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Best Psychology Books Of The Year – 2011

Christian Jarrett created a list of the best psychology books in 2011 for the BPS Research Digest:

Moonwalking with Einstein: The Art and Science of Remembering Everything by Joshua Foer.

The Sunday Times describes Foer’s story of how he became American Memory Champion as “the most entertaining science book of the year”.

The Indy says Steven Pinker’s The Better Angels of Our Nature: Why Violence Has Declined will generate more discussion than any other science book this year, adding: “His explanations for the apparent paradox of how brutality and even genocide in the modern world coexist with a trend towards diminished violence are entirely convincing.” Also listed by the New York Times and Marginal Revolution.

Not strictly psychology, but the Times has chosen Tim Harford’s Adapt: Why Success Always Starts with Failure (see my notes) as among the year’s best science books. His “engaging” book “looks at how science and statistics can be used to predict commercial successes and industrial disasters and to inform public policy.”

For the Guardian, both Jeanette Winterson and Hanif Kureishi chose Darian Leader’s What is Madness? as among their favourite books of the year. Kureishi calls the book “magisterial” and describes how Leader “explains that the ‘irrational’ delusions and hallucinations of the mad are their attempts at sense.” Winterson says it’s a “thought-provoking book about how we diagnose and differentiate our many kinds of insanities.”

Before I Go to Sleep: A Novel by S. J. Watson is chosen by Waterstones as among their favourite paperbacks of 2011: “Memories define us. So what if you lost yours every time you went to sleep? Your name, your identity, your past, even the people you love – all forgotten overnight. And the one person you trust may only be telling you half the story. Welcome to Christine’s life”.

The New York Times highlights Thinking, Fast and Slow by Daniel Kahneman: “a lucid and profound vision of flawed human reason in a book full of intellectual surprises and self-help value.”

Mind’s book of the year was won by Bobby Baker for Diary Drawings: Mental Illness and Me. “A collection of 158 drawings Baker created between 1997 and 2008, the diary provides us with an astonishing insight into her struggle to overcome mental and physical ill-health.”

The Psychopath Test: A Journey Through the Madness Industry by Jon Ronson, is chosen by Amazon.com’s editors as among the best non-fiction titles this year. “In this madcap journey, a bestselling journalist investigates psychopaths and the industry of doctors, scientists, and everyone else who studies them.”

Through the Language Glass: How Words Colour Your World by Guy Deutscher was shortlisted for this year’s Royal Society Winton Prize for Science Books (read the first chapter).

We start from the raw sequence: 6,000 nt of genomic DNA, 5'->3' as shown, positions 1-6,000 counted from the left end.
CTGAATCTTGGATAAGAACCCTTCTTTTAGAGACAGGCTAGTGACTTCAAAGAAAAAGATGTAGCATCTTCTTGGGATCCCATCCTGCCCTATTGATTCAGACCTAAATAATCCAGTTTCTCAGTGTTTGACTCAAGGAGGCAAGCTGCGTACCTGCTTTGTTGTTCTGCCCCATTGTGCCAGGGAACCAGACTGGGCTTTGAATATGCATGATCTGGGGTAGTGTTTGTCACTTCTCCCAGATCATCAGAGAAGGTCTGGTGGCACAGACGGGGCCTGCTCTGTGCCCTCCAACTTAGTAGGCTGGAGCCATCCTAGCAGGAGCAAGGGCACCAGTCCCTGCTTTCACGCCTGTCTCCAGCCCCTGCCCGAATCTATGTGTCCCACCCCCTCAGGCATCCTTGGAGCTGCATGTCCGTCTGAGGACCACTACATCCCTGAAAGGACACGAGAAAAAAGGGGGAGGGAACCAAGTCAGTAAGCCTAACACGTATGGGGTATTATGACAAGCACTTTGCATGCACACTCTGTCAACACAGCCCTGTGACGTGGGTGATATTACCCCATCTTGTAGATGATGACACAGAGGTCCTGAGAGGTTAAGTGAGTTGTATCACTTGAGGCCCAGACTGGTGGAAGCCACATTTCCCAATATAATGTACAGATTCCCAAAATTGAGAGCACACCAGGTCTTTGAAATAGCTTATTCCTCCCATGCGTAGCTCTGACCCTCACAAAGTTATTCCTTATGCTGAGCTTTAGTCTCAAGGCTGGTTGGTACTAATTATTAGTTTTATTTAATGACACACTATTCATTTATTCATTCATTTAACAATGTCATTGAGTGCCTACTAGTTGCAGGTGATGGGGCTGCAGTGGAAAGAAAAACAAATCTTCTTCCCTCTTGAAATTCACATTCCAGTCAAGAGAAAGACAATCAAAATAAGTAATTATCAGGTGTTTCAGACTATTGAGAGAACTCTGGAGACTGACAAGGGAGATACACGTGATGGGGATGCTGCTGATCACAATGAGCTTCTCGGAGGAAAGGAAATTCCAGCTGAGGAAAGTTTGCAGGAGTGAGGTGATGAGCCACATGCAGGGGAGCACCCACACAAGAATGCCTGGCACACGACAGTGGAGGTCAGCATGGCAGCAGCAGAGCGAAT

Other suggestions:

Witness to an Extreme Century: A Memoir by Robert Jay Lifton:
“Lifton has probed into some of the darkest episodes of human history, bearing his unique form of psychological witness to the sources and consequences of collective violence and trauma, as well as to our astonishing capacity for resilience.”

Altruism in Humans by C. Daniel Batson:
“Altruism in Humans takes a hard-science look at the possibility that we humans have the capacity to care for others for their sakes rather than simply for our own.”

An Anatomy of Addiction: Sigmund Freud, William Halsted, and the Miracle Drug Cocaine by Sigmund Freud, William Halsted:
“the astonishing account of the years-long cocaine use of Sigmund Freud, young, ambitious neurologist, and William Halsted, the equally young, pathfinding surgeon. Markel writes of the physical and emotional damage caused by the then-heralded wonder drug, and how each man ultimately changed the world in spite of it—or because of it. One became the father of psychoanalysis; the other, of modern surgery.”

Redirect: The Surprising New Science of Psychological Change by Timothy Wilson:
“Redirect demonstrates the remarkable power small changes can have on the ways we see ourselves and the world around us, and how we can use this in our everyday lives.”

The Secret Life of Pronouns: What Our Words Say About Us by James Pennebaker:
“our language carries secrets about our feelings, our self-concept, and our social intelligence. Our most forgettable words, such as pronouns and prepositions, can be the most revealing: their patterns are as distinctive as fingerprints. ”

What Should We Do with Our Brain? (Perspectives in Continental Philosophy) by Catherine Malabou:
“Not only does plasticity allow our brains to adapt to existing circumstances, it opens a margin of freedom to intervene, to change those very circumstances.”

Beyond the Brain: How Body and Environment Shape Animal and Human Minds by Louise Barrett:
“Barrett begins with an overview of human cognitive adaptations and how these color our views of other species, brains, and minds. Considering when it is worth having a big brain–or indeed having a brain at all–she investigates exactly what brains are good at. Showing that the brain’s evolutionary function guides action in the world, she looks at how physical structure contributes to cognitive processes, and she demonstrates how these processes employ materials and resources in specific environments.”